Andrea Newman (born 7 February 1938 in Dover, Kent) is an English author.
An only child, she taught at a grammar school after graduating with a degree in English from the Westfield College, University of London. A film version of her 1967 novel Three Into Two Won't Go, with a screenplay by Edna O'Brien, was released in 1969. It stars Rod Steiger and Claire Bloom, and was directed by Peter Hall.
Newman adapted her sixth novel A Bouquet of Barbed Wire (1969) for London Weekend Television (LWT) in 1976, as a seven-part serial. Newman recalled her work in 2010 at the time when it was being remade: "I never set out to shock, just to tell a story about an imaginary family, but I imagine most people would still disapprove of hitting your pregnant wife and having sex with her mother." The dramatisation was a popular success; its sequel, Another Bouquet, followed in 1977.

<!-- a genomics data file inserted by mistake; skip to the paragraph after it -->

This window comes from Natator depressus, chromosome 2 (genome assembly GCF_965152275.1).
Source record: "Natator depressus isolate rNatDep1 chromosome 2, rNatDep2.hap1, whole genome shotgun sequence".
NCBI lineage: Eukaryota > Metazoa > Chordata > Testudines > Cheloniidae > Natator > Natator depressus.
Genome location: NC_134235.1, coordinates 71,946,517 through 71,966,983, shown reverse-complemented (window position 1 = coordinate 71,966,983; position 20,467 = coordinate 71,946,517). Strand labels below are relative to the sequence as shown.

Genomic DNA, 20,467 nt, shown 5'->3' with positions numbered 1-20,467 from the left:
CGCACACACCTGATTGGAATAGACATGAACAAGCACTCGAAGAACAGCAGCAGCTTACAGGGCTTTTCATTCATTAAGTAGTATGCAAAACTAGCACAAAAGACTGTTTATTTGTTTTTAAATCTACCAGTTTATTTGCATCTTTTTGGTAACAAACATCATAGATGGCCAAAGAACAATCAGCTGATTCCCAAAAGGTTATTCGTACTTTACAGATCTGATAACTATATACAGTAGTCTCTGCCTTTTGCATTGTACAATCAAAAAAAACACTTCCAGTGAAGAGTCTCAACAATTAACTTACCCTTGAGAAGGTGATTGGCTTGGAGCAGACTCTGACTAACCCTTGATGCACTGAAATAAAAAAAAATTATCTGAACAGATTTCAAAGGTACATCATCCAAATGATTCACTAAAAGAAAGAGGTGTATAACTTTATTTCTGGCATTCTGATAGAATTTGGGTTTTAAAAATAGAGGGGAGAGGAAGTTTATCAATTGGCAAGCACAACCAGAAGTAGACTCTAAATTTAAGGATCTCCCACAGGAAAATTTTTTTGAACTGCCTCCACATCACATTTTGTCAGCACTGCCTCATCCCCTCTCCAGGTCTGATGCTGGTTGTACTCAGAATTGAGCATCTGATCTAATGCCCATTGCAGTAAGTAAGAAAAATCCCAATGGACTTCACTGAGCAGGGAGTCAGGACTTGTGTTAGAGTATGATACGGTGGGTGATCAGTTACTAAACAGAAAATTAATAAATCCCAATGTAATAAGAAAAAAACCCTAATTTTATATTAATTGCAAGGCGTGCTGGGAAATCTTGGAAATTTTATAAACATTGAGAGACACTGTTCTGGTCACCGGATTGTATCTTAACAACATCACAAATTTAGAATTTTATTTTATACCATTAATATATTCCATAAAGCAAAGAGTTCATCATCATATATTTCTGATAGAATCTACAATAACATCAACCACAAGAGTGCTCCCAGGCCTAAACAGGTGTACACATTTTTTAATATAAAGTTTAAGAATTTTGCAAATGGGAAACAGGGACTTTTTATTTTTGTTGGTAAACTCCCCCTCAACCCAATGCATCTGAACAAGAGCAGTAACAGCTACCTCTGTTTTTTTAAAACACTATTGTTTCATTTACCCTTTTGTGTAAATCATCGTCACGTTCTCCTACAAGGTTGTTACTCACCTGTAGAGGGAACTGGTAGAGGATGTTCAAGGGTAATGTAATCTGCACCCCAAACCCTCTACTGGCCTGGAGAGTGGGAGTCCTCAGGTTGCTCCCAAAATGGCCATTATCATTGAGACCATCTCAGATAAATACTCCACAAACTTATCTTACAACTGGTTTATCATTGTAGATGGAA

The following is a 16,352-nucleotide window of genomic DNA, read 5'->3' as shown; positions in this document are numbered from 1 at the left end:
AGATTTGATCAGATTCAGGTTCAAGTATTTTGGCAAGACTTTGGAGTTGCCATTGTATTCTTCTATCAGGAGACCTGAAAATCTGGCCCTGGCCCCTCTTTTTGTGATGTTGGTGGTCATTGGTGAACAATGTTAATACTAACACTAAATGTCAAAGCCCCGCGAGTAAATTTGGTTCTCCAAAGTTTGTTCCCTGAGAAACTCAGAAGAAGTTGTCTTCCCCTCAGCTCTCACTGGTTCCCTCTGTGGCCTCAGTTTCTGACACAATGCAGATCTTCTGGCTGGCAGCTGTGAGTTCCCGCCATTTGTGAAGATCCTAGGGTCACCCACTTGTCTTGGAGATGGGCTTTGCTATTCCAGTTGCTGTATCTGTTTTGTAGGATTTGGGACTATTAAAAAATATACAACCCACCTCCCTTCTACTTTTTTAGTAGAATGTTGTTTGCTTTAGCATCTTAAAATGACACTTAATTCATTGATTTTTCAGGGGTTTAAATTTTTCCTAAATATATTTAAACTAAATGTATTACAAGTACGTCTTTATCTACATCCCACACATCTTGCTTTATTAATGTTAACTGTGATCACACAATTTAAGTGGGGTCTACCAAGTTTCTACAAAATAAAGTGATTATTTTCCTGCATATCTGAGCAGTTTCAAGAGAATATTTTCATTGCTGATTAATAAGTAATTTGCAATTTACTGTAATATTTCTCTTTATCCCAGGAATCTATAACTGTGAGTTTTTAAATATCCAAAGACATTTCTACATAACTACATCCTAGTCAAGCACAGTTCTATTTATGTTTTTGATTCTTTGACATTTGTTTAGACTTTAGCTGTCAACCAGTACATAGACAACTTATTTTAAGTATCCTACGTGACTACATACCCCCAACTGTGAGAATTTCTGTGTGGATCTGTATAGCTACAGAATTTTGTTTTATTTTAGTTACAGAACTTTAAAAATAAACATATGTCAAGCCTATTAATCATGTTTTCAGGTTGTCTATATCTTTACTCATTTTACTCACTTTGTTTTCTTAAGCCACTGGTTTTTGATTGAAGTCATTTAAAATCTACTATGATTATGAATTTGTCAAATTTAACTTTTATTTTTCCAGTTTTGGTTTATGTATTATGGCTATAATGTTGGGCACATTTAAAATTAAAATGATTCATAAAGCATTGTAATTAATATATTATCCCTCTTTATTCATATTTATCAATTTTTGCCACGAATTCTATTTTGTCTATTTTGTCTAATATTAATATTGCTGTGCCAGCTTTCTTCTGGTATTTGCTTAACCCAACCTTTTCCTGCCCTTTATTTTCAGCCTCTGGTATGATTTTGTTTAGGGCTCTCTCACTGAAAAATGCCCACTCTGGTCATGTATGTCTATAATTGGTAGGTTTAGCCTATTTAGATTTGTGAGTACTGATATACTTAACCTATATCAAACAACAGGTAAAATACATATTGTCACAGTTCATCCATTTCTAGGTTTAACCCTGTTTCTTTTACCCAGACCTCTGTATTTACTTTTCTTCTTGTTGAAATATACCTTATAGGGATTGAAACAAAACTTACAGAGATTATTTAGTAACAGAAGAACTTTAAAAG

Another similar novel, Mackenzie, was dramatized by the BBC in 1980, starring Jack Galloway, Lynda Bellingham and Tracey Ullman. This adaptation was followed by Alexa (1968 – adapted for the BBC, 1982), A Sense of Guilt (1988 – adapted for the BBC, 1990), and An Evil Streak (1977 – adapted for LWT, 1999). In 2001, Newman was the writer for the television drama Pretending to Be Judith.
Her other novels include A Share of the World (1964), Mirage (1965), The Cage (1966) and A Gift of Poison (1991). A book of 15 short stories, Triangles, was published in 1990. It has been remarked that a frequent theme in Andrea Newman's novels is that with the advent of a baby, the family disintegrates.